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In the advanced Nutripremium case:

Anonymous A asked on Sep 12, 2018

Assuming that a woman on average has 2 kids i.e. 18 months (1.5 years) in pregnancy. Assuming the average life span of a woman as 75 years. This gives me that on an average a woman will be pregant for 2% of those 75years.

How does that lead me to the conclusion that 2% of the women population will be pregnant at any given time.

Please suggest.

Thanks

(edited)

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Elias
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updated his answer on Sep 12, 2018
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Should be evident - maybe this will things clearer:

  1. imagine that all women were born on the same day and die on the same day.
  2. Now assume that a pregnancy will occur at a random point in their life (not between 20 and 40)
  3. Then at any given time, it can be expected that 2% of women are currently pregnant
  4. Now obviously not all women are born the same day - but obviously, pregnancies don't also occur at a random time in a woman's life. So the random time of birth "corrects" the non-random time of the pregnancy.

(As you should be able to guess by now, the 2% statement is only approximately true, as the age pyramid is not evenly distributed. But for case purposes it's close enough, I guess.)

(edited)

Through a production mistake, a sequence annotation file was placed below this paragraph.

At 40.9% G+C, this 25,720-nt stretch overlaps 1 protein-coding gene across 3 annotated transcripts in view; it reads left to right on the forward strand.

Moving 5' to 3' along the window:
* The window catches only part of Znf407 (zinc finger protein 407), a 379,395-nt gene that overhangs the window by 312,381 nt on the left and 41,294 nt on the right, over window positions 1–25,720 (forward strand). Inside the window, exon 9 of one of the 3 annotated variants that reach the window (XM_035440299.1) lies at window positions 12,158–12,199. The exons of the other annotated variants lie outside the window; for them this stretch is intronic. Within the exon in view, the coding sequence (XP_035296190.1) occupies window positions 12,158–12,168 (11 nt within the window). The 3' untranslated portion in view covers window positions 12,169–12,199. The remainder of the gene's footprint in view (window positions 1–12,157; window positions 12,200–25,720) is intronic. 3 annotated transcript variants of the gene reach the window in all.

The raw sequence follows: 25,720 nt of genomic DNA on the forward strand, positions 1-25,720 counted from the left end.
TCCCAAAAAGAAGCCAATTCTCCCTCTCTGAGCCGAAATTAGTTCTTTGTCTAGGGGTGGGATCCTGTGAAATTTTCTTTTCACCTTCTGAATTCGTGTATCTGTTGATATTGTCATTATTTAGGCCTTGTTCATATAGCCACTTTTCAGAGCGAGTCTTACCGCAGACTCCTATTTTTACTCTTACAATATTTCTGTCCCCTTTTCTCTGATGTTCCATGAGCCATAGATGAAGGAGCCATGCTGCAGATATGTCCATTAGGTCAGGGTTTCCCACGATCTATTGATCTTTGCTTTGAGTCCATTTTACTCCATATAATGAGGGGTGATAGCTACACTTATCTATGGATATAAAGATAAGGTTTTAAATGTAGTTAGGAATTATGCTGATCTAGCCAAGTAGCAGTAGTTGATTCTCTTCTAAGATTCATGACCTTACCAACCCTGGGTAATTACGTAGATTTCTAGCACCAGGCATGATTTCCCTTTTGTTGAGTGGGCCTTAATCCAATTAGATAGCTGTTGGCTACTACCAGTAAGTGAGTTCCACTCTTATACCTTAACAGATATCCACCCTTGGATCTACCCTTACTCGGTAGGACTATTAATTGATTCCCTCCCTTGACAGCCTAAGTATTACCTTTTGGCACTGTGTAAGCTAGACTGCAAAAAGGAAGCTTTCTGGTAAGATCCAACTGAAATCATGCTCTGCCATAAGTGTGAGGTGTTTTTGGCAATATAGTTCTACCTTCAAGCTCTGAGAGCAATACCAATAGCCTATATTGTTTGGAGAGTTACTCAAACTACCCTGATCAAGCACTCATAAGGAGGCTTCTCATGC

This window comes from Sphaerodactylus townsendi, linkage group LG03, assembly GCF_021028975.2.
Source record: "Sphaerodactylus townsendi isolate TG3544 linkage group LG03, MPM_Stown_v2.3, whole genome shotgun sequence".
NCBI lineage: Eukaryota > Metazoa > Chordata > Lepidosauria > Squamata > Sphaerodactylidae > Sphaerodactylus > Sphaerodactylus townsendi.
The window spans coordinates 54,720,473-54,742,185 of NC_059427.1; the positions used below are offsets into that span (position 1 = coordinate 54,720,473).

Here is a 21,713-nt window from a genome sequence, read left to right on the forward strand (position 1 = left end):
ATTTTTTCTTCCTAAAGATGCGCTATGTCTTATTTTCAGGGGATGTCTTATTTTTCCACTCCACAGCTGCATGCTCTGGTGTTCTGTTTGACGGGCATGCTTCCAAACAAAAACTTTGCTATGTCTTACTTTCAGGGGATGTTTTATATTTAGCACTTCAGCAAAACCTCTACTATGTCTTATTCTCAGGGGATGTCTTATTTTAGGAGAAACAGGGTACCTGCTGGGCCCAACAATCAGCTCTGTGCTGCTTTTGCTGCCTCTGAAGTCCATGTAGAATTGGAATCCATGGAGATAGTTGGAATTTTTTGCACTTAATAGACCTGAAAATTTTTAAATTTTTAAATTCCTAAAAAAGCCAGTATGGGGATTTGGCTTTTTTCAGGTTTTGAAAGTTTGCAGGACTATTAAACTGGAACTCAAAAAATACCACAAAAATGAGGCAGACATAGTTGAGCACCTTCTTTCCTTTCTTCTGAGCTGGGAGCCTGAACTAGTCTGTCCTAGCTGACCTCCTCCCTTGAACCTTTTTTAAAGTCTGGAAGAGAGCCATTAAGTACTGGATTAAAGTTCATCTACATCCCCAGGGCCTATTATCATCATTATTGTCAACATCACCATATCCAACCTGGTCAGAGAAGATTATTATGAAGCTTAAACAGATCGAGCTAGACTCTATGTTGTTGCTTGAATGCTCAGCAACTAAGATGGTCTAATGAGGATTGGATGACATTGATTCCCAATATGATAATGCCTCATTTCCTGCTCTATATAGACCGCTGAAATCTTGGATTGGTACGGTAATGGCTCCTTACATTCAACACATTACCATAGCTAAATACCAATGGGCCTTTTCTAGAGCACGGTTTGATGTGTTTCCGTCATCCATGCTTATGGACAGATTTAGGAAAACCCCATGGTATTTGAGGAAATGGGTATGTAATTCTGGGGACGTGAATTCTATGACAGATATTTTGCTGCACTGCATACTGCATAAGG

How does the correlation between 2% of time spent in pregnancy (18 months/75 yrs of avg life) and the population that will be pregnant work? How can one extrapolate the 2% avg time spent in pregnancy to 2% popn being pregnant. — Vikas on Sep 12, 2018 (edited)

Hi Vikas, to me it seems completely obvoius: if every woman during her life is pregnant for 2% of that lifetime, then at any given time 2% of the female population should be pregnant. I actually don't know how to put it in simpler terms. Maybe it'll help you to do the actual math (like with formulas)? — Elias on Sep 16, 2018 (edited)

Maybe try the same thing with school: Imagine a population of 750 people. The age distrbution is identical, so you have 10 people in very yearly cohort. Now assume that people spend 10 years in school, which is 10/75=13.33% of their lives. So there should be at any point in time 10 age cohorts of 10 people in school = 100 people. So 100 / 750 = 13.33%... Get it? — Elias on Sep 16, 2018

Obviously, this works for any size of population, if you assume that age distribution is spread equally among age cohorts. — Elias on Sep 16, 2018

i will try again. thank you for your time. i understand that it is a simple thing but i dont know what is that i have been missing that is reqrd to understand this. may be , i am finding it tough to correlate the time spent % to % of people. i appreciate yourhelp — Vikas on Sep 17, 2018 (edited)

Vlad replied on Sep 12, 2018
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Hi,

Here we also assume that all the population is spread equally among the age groups - it means that at any given moment we have the same amount of people of each age.

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Thank you. Agreed. But again it is the % of time spent on pregnancy i.e. 2%. But the solution says 2% of women population is pregnant at any point in time. How the avg time spent in pregnancy i.e. is 2% is extrapolated to 2% of population being pregnant. — Vikas on Sep 13, 2018 (edited)